FNJ president warns of knocking the door of Supreme Court if IT bill not revised
January 13, 2020 10:05 PM NPT
By: Kamal Subedi
KATHMANDU, Jan 13: President of Federation of Nepali Journalists (FNJ) Govinda Acharya on Monday said that the FNJ will be forced to knock the door of Supreme Court if some of the 'controversial provisions' of the proposed Information and Technology (IT) Bill are not revised.
Addressing an interaction program on 'IT Bill and Protection of Press and Freedom of Expression' in the capital, president Acharya accused the incumbent government of forming a puppet court in order to tighten its grip on the citizen's right to freedom of expression enshrined in the constitution.
Journalists and stakeholders have been consistently demanding withdrawal of the IT bill, which was registered at the National Assembly last month.
"Although some points have been included after its latest amendment to the bill in a parliamentary committee, we have serious objection over its provision to slap journalists found violating ‘media code of ethics’ up to a fine of Rs 1 million and another provision that talks about forming a state-controlled media watchdog by scrapping the existing one," Acharya argued.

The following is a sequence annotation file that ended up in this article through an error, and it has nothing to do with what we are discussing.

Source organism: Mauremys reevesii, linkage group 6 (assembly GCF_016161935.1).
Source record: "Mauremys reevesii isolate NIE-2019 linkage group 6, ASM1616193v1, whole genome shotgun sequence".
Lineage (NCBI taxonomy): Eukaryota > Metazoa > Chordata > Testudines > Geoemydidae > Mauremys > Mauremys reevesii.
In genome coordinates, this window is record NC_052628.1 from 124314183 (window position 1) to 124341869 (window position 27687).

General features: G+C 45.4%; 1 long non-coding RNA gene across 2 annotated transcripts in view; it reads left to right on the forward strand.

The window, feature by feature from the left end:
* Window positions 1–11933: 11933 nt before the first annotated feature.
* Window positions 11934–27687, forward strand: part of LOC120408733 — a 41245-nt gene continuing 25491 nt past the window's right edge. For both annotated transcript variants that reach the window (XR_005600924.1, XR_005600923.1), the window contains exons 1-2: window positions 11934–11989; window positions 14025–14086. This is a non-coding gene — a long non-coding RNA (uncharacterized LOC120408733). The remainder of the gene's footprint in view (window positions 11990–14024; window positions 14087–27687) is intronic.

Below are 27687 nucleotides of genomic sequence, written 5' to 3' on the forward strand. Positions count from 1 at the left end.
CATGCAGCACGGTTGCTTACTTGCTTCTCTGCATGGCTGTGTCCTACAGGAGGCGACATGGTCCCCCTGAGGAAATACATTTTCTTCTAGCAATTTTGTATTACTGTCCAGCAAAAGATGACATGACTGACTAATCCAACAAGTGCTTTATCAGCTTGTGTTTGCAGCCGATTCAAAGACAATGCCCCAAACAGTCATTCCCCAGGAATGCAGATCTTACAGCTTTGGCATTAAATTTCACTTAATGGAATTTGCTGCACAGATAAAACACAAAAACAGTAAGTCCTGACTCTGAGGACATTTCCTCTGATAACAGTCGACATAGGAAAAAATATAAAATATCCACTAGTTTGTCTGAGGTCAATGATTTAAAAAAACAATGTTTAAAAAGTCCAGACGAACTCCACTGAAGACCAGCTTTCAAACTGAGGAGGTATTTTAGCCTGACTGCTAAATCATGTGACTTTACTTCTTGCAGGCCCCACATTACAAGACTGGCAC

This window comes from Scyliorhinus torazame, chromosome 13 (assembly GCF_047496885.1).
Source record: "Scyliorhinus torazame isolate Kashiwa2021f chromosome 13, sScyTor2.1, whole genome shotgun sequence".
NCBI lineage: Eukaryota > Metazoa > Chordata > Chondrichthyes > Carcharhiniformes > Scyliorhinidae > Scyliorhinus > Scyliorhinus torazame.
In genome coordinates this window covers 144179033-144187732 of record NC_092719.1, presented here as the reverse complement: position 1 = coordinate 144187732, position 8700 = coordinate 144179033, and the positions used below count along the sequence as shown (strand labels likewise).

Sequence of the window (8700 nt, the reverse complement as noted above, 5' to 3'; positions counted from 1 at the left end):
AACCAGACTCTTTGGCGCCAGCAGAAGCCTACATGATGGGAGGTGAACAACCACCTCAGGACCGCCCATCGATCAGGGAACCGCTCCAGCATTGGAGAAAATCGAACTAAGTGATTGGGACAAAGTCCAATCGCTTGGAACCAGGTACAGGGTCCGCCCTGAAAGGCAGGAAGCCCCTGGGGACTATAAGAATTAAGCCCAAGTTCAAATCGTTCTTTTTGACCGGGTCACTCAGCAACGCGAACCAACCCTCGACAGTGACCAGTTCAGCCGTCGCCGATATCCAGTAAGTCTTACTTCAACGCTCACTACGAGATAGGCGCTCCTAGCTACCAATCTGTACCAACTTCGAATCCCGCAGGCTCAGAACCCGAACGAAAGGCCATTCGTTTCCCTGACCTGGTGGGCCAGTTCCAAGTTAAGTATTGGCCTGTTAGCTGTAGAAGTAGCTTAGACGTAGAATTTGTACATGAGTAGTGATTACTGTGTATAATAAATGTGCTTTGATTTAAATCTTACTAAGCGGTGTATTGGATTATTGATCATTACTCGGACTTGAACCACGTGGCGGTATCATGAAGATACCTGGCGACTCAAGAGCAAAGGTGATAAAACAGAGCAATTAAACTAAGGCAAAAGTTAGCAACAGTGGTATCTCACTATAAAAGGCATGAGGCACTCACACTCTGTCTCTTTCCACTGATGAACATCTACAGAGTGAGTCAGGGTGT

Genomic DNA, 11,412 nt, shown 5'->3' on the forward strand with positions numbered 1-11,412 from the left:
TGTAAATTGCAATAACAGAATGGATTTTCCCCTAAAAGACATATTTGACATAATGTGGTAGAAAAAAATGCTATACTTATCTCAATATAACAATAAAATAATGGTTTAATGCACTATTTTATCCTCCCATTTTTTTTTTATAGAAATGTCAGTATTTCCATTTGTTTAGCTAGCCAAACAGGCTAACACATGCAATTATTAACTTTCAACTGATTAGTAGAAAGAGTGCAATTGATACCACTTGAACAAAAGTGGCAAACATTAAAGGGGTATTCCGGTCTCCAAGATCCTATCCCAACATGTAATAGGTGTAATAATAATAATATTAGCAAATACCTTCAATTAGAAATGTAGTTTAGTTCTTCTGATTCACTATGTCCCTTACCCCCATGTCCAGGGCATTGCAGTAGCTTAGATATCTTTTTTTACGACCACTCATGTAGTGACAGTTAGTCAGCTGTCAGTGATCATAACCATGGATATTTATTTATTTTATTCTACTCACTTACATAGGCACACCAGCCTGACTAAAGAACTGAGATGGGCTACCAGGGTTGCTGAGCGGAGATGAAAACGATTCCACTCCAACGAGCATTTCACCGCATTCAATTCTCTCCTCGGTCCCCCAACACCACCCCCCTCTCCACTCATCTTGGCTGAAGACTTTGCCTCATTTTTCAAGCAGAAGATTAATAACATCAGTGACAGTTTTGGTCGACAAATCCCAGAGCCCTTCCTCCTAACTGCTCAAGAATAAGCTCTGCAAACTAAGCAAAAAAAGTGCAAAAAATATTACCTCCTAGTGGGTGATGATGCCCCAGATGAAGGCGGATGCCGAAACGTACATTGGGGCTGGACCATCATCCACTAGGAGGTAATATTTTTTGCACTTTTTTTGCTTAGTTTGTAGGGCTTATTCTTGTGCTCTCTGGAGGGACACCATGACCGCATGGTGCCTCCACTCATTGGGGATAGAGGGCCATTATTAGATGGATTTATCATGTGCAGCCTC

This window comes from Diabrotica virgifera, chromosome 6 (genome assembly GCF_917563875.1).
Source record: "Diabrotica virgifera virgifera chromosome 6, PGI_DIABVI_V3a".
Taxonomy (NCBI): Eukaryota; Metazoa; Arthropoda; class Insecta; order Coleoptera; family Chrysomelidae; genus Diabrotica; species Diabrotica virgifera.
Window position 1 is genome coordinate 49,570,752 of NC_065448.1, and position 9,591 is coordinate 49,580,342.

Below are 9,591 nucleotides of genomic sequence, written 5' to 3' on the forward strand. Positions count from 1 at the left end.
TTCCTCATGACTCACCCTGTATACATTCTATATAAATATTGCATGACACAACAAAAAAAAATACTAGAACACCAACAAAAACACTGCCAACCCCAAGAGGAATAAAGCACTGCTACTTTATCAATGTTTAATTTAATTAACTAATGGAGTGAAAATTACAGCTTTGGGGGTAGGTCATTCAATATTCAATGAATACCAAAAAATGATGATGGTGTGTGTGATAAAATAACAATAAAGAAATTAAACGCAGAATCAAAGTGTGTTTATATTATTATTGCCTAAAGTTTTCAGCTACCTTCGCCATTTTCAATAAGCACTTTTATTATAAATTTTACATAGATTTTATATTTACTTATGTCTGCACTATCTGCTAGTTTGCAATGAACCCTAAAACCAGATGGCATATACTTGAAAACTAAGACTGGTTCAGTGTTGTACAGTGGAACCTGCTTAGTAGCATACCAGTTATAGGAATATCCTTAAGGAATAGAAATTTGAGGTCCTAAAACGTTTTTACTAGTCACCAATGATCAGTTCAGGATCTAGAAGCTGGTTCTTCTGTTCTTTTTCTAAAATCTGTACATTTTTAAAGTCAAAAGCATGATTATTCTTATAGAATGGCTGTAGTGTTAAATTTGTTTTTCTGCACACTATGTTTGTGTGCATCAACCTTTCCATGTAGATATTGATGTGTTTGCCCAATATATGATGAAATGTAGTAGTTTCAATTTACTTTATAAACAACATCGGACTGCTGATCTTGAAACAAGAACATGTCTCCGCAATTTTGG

On the occasion, he also informed that FNJ and Nepal Bar Association have agreed to launch a joint campaign against the bill in near future. "We are soon visiting all seven provinces, urging the parliament not to endorse the bill without making revisions," added he. He said that the FNJ will be forced to take to the street if its demands are not met.
Coordinator of Press Organization Nepal, a media organization close to the ruling Nepal Communist Party (NCP) Maheshwar Dahal maintained that the issue should be settled through negotiation between the ruling and opposition parties. "Former Prime Minister Girija Prasad Koirala-led government had also attempted to take control of the media fraternity. The Oli-led administration is now following the suit," accused Dahal.
President of Nepal Press Union Badri Sigdel said that it has become like a trend in Nepali politics that the political parties start controlling the media once they reach at the helm of the government.
"The tabled media bill not only breaches press freedom but also violates the constitutionally granted citizens' fundamental rights," grumbled Sigdel.
The speakers urged the government not to endorse the bill without making necessary amendments.